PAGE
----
“We have amazing rare plants, interesting geology and great community involvement that have worked to really improve the preserve,” said Andy Longman, Ring Mountain’s stewardship coordinator, as he enthusiastically showed off the area Monday. “It’s a great mix here.”


Ring Mountain provides an opportunity to see rare wildflowers, a Native American grinding stone and a rock with prehistoric petroglyphs, among other sites. The Coast Miwoks once inhabited the region.

The preserve is named for George Ring, a Marin County supervisor from 1895 to 1903.

Serpentine is a mineral that creates difficult growing conditions for plants in the preserve’s soils, Longman noted. That has produced some rare species of plants, including the Tiburon mariposa lily, which grows nowhere else in the world.

All of the preserve was almost lost.

The area was once slated for development, but Phyllis Ellman, a Tiburon resident, rallied an effort to save Ring Mountain from housing. Known as “Mother Botany” for her knowledge of local wildflowers, Ellman helped preserve Ring Mountain in the late 1970s.

The Nature Conservancy eventually acquired the land in the 1980s and then turned it over to the county in 1995.

Over the years invasive plants sprung up, which threatened the rare plant species.

In 2011, the county began working with the Nature Conservancy to better protect the preserve and rid it of damaging invaders. Since then there have been 189 volunteer events and 6,000 hours of labor poured in by 3,500 volunteers. Students from Marin Country Day School, Cove School, New Village School, Marin Academy and others have worked on the mountain and removed invasives to help it heal.

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A Seven-train Trip

By Rick Coates

On January 2nd and 3rd I took a seven-train trip on the San Francisco Bay peninsula, the California Central Valley and the Sacramento Valley.  This was not a tourist jaunt but rather a deliberate investigative project to determine what improvements need to be made to encourage travel by transit.  It was an eye-opener.

The trains that I took were, in order of use, Bay Area Rapid Transit (BART), CalTrain, the Altemont Commuter Express (ACE), the AMTRAK San Joaquin, the Sacramento Regional Transit (SRT) Gold Line, the AMTRAK Capitol Corridor, BART again and the Sonoma Marin Area Rail Transit (SMART).  A few bus trips and a ferry ride helped connect these segments.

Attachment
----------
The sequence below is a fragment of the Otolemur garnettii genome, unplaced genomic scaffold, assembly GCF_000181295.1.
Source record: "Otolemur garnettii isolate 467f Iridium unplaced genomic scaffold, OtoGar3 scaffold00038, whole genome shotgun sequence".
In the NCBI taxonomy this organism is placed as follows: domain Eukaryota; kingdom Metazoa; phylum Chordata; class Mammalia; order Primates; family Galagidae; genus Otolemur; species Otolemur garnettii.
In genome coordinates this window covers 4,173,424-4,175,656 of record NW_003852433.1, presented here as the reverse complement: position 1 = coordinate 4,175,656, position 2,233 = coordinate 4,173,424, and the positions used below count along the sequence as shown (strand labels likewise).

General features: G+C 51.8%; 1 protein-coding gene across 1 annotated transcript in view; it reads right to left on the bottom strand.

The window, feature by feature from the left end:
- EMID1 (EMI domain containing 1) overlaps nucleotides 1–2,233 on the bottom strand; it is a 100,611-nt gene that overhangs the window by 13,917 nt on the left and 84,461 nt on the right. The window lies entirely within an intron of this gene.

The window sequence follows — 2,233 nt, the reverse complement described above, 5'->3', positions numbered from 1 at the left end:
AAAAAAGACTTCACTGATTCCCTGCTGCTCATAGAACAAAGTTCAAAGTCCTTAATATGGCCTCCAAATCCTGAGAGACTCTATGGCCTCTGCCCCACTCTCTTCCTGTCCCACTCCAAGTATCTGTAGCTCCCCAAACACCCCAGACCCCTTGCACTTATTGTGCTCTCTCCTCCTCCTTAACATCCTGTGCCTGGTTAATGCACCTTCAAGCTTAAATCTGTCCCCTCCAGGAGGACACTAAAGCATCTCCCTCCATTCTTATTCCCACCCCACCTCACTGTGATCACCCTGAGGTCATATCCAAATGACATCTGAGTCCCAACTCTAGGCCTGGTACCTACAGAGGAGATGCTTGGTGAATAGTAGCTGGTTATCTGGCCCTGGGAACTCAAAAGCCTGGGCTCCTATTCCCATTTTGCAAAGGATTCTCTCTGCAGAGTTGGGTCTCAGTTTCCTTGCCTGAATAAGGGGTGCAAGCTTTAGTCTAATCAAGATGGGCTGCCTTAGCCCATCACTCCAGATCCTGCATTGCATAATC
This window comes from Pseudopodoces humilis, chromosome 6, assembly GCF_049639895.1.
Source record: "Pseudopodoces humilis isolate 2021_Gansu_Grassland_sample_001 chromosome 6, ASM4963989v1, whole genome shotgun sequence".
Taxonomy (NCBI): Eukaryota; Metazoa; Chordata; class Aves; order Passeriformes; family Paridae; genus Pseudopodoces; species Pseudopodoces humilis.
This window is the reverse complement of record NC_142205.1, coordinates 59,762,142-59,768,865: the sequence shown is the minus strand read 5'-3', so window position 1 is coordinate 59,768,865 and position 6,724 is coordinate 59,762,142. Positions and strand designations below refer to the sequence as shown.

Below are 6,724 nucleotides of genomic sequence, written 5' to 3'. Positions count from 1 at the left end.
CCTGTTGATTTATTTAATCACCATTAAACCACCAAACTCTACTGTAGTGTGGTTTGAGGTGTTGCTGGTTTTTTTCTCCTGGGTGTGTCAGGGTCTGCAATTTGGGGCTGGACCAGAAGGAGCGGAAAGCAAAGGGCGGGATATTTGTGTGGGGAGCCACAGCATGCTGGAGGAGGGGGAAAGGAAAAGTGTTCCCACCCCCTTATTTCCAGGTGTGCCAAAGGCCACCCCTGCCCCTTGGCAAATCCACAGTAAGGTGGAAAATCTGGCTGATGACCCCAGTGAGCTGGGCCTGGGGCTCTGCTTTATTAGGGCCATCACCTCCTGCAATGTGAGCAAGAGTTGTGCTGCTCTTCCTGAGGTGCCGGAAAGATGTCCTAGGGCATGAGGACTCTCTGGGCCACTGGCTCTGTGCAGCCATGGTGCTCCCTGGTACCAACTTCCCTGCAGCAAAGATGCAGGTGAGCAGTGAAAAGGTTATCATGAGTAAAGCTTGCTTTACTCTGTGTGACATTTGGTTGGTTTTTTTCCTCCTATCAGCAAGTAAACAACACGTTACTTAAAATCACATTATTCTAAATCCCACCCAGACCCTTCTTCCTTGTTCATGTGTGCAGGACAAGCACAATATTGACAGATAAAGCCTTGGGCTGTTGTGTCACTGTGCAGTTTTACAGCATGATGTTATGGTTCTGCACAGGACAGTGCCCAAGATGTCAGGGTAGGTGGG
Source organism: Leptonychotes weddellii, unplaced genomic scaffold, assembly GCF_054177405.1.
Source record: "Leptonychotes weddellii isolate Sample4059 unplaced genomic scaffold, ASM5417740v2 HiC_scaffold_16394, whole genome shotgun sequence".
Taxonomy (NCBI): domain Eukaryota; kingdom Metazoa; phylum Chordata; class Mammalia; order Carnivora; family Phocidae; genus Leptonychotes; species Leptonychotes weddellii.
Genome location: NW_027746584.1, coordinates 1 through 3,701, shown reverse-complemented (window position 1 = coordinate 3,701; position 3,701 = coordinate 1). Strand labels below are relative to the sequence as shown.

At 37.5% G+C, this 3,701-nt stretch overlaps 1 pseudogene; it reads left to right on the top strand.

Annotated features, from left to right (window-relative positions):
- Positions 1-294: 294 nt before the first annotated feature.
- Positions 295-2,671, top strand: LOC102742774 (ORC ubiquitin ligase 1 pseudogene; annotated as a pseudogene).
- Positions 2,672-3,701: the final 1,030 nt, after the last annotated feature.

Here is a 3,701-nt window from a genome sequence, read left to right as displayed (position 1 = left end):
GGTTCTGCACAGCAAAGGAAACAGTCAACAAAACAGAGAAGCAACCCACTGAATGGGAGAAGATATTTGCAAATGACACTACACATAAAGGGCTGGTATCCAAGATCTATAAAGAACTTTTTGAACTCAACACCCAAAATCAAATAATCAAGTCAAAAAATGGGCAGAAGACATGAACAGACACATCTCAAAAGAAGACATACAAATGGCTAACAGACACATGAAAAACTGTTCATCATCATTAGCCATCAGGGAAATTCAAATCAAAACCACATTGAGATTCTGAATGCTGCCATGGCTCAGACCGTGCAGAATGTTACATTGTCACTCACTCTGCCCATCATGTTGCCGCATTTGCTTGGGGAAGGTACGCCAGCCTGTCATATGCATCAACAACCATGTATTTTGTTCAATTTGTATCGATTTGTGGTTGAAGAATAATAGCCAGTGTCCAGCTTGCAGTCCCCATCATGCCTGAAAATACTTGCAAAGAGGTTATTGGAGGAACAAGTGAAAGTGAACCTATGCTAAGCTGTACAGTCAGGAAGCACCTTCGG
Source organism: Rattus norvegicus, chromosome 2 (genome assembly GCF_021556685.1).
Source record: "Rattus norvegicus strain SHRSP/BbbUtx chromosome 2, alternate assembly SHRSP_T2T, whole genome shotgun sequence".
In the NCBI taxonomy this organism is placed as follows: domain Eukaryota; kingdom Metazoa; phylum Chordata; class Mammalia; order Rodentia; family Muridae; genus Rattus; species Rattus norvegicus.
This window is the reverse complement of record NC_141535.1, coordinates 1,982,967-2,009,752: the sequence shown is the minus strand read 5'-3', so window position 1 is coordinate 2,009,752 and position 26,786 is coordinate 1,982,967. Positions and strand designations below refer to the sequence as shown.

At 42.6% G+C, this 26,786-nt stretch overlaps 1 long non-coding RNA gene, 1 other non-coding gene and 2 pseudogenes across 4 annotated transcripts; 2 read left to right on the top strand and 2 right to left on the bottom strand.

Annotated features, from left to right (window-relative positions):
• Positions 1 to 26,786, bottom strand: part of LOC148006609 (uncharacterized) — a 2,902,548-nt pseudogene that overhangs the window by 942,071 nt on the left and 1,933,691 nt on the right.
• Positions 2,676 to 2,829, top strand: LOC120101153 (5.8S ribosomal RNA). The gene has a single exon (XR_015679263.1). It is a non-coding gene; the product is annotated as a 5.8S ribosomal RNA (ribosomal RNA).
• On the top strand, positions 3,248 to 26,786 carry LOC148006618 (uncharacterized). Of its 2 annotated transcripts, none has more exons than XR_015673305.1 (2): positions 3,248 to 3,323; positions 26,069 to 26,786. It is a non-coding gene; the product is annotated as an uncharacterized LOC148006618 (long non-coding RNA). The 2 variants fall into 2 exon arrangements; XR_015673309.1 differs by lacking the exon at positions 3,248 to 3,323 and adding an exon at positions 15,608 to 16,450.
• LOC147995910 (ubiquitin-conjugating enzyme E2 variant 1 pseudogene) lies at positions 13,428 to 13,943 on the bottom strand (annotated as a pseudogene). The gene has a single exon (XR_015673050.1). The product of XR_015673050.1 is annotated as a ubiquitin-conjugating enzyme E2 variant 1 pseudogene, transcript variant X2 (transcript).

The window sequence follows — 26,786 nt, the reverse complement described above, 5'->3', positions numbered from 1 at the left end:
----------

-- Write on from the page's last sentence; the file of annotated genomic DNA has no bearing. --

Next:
Because my wife was taking a plane to Montana, we took the Airport Express bus from the Santa Rosa’s Charles M. Schultz Sonoma County Airport to the San Francisco International Airport.  After bidding my wife goodbye, I boarded BART at its airport station using my convenient Clipper Card®  to log the fare.

According to BART’s on-line map I could make connection with CalTrain at either Milbrae or San Bruno.  But the southbound line to Milbrae did not operate midday.  So I took BART to San Bruno.

But the San Bruno Caltrain station was not actually at the BART station.  I had a choice. I could wait for the next BART train to Milbrae, wait for a bus to the Caltrain Station or hail a cab.  Rather than wait, I opted to walk the four very long blocks to Caltrain. Clearly BART has not arranged its schedule for the convenience of the traveler.  This is a fundamental problem.

After a short wait for the CalTrain, I once again was able to use my Clipper Card®  to Board the train.  Onboard I discovered that I could not charge my smart phone and there were no restrooms.  And once again I had connection problems, this time with ACE.  The route from San Bruno to Santa Clara was not abnormally ugly.  It was normally ugly.  There were few trees.  Much of the blight was auto-related: parking lots, auto repair shops, muffler shops, auto dismantlers, tow services, transmission shops, tire dealers and fields where old tires go to die.

According to both CalTrain’s and ACE’s website, they shared common stations at Santa Clara and San Jose Diridon.  This is true but with one hitch.  There is no ticket machine for ACE at either station nor does ACE honor Clipper Cards.  Nor were there restrooms at the Santa Clara Station.  I ended up traveling to the San Jose Diridon Station by local bus.  The Santa Clara Valley Transportation Authority (VTA) bus driver at the station was especially helpful suggesting the fastest most direct route.

As I mentioned, there was no ACE ticket machine at San Jose and ACE did not use the Clipper Card® (although there are future plans to implement it.)  In desperation I inquired at the AMTRAK window (CalTrain connects with AMTRAK at the San Jose Diridon Station), and discovered that they sold ACE tickets.  How one would know is a mystery.  There were no signs anywhere indicating the option.  At least they had restrooms.

San Jose Diridon is a true transit center.  It serves CanTrain, Capitol Corridor, Amtrak long-distance lines, VTA streetcar lines and multiple bus lines including Monterey-Salinas Transit, VTA and Greyhound.